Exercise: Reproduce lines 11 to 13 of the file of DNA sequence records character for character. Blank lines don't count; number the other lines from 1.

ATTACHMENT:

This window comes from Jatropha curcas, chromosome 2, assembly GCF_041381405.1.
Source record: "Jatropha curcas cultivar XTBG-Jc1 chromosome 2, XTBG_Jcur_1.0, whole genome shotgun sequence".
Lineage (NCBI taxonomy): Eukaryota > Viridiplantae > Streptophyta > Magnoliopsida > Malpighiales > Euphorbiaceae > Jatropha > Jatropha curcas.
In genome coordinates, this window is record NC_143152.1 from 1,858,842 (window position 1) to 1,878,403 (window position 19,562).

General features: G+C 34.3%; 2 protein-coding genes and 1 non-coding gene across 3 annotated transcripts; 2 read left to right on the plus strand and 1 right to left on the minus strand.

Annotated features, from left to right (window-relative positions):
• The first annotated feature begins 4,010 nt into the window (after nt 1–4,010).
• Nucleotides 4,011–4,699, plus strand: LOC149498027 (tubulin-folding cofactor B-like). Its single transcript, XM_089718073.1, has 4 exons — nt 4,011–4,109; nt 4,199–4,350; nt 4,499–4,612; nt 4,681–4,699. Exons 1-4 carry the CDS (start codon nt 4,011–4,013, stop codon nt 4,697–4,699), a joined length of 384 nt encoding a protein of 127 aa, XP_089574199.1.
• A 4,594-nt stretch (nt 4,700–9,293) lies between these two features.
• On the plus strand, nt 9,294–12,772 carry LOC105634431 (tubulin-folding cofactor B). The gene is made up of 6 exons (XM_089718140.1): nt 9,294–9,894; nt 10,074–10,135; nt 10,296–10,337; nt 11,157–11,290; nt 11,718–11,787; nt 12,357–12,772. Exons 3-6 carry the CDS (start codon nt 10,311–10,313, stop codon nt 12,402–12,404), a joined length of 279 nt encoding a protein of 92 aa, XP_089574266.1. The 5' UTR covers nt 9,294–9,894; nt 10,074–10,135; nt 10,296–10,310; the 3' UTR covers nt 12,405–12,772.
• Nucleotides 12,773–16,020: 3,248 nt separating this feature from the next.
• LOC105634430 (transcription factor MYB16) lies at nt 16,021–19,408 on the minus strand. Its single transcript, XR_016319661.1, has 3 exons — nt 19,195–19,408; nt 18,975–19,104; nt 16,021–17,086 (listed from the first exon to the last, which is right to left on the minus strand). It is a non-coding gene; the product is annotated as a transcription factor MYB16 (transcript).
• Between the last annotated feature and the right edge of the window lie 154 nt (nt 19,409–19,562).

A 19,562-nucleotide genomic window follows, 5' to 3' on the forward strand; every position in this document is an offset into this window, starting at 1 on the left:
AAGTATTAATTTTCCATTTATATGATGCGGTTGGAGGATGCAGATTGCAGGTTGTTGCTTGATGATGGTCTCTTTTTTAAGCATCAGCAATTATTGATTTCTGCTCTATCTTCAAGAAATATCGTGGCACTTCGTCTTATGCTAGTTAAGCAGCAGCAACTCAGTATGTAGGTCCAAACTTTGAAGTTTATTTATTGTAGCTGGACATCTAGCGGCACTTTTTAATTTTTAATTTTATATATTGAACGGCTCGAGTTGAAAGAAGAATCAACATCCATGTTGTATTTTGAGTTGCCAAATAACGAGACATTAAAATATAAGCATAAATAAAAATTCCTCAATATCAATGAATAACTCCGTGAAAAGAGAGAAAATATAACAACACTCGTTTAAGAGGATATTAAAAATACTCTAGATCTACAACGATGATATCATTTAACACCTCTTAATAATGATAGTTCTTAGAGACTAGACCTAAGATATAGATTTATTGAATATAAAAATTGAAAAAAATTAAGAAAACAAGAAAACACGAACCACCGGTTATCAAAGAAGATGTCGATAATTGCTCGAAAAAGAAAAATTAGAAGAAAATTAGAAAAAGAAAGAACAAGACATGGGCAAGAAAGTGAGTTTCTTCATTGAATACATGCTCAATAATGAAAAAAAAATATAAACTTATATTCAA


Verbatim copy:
• Nucleotides 12,773–16,020: 3,248 nt separating this feature from the next.
• LOC105634430 (transcription factor MYB16) lies at nt 16,021–19,408 on the minus strand. Its single transcript, XR_016319661.1, has 3 exons — nt 19,195–19,408; nt 18,975–19,104; nt 16,021–17,086 (listed from the first exon to the last, which is right to left on the minus strand). It is a non-coding gene; the product is annotated as a transcription factor MYB16 (transcript).
• Between the last annotated feature and the right edge of the window lie 154 nt (nt 19,409–19,562).